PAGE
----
Turkey on Sunday marked the 77th anniversary of the deportation of Ahıska Turks during the Soviet era, the Foreign Ministry said in a statement.
On Nov. 14, 1944, around 100,000 Ahıska Turks were deported from their ancestral lands in Georgia's Meskheti region to distant parts of the Soviet Union, the ministry said.
"Today Ahıska Turks, scattered across nine countries and numbering up to half a million people, never forgot their suffering and the importance of being united," the ministry said.
Despite harsh conditions, they preserved their identity for all those years and passed on their cultural heritage to future generations, it noted.
Turkey will continue to follow closely the return of Ahıska Turks to their motherland and to give necessary support to its kinsmen, it said.
"We share the pain of our Ahıska brothers and sisters who were forcefully deported; women, elderly and children, without differentiation," the ministry said.
"On the 77th anniversary of the deportation of Ahıska Turks from their homeland, we commemorate the ones who lost their lives with respect and mercy," it added.
Meskheti, a region now located on Georgia's border with Turkey, was left to Russia following a war between the Ottoman Empire and czarist Russia in 1828-1829.
After World War I, the region, which was now within the Soviet Union, was given to the Georgian Soviet Socialist Republic. This marked the beginning of many years of suffering for Ahıska Turks, like many other Turkish and Muslim communities in the Union of Soviet Socialist Republics (USSR).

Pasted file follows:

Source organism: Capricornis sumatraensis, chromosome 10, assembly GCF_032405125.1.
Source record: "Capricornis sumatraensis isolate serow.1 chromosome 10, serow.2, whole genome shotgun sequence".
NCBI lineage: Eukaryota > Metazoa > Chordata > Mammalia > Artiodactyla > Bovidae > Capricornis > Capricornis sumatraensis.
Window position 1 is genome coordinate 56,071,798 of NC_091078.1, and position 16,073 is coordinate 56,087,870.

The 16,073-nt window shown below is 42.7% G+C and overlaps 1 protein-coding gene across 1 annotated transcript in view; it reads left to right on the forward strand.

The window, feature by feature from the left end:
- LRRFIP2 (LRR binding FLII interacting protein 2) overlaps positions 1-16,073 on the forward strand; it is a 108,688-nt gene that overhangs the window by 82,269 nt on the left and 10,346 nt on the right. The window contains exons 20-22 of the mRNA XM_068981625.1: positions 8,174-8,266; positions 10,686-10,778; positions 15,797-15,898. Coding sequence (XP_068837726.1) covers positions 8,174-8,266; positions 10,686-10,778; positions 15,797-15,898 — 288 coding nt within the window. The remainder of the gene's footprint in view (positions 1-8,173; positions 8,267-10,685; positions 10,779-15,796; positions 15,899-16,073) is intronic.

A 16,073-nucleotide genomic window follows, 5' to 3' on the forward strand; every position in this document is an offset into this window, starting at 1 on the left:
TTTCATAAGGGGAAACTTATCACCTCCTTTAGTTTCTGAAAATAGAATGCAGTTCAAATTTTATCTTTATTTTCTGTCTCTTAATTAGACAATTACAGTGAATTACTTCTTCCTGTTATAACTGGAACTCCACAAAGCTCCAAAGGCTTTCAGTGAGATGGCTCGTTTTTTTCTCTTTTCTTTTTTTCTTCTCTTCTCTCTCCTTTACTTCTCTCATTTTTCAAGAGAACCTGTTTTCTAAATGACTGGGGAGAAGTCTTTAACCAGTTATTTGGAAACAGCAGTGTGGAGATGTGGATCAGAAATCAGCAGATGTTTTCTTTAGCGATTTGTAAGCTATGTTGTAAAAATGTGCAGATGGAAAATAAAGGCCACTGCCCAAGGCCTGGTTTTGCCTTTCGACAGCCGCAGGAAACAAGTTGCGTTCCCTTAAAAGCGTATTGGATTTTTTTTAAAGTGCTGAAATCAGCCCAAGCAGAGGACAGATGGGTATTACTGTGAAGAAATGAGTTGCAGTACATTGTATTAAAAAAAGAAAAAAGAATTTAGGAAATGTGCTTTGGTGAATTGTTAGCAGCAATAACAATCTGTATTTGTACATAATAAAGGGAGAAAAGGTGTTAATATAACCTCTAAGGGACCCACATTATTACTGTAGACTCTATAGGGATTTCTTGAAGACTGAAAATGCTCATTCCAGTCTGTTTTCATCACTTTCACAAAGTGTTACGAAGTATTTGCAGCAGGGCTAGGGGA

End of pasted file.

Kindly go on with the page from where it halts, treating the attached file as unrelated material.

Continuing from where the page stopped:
After Stalin signed an exile order for the Ahıska Turks, despite their service to the Soviet army fighting Nazi Germany in World War II, over 86,000 Ahıska Turks were expelled from their homeland to distant lands within the Soviet Union.
Thousands of Turks and Muslims living in the Meskheti region were loaded onto wagons just hours after being informed of their forced migration, not even being allowed to pack their belongings.
During their deportation, which lasted more than a month, nearly 17,000 Ahıska Turks lost their lives due to hunger, cold and illness.
Those who survived were forced to remain in various regions in Central Asia, where a further 30,000 died due to hunger and disease.
The Soviet administration forced Ahıska Turks to work the most labor-intensive jobs, regardless of age or gender, and barred them from leaving their designated areas, punishing violators by exiling them and their families to Siberia for 25 years.
Under Stalin, the Soviet authorities claimed that the Ahıska Turks had collaborated with Nazi Germany in WWII, when in reality they had actually been on the frontlines with the Russians.
With the dissolution of the USSR, it was understood that these charges were false and that the real aim was different.
According to Soviet records, the exile of the Crimean and Meskhetian Turks was meant to ethnically cleanse the Black Sea regions of Turks.
Today, approximately 20,000 people live in the Meskhetian region, though a very small number of the population are Turkish.
The majority of Ahıska Turks still live where they were exiled or in the countries they later migrated to.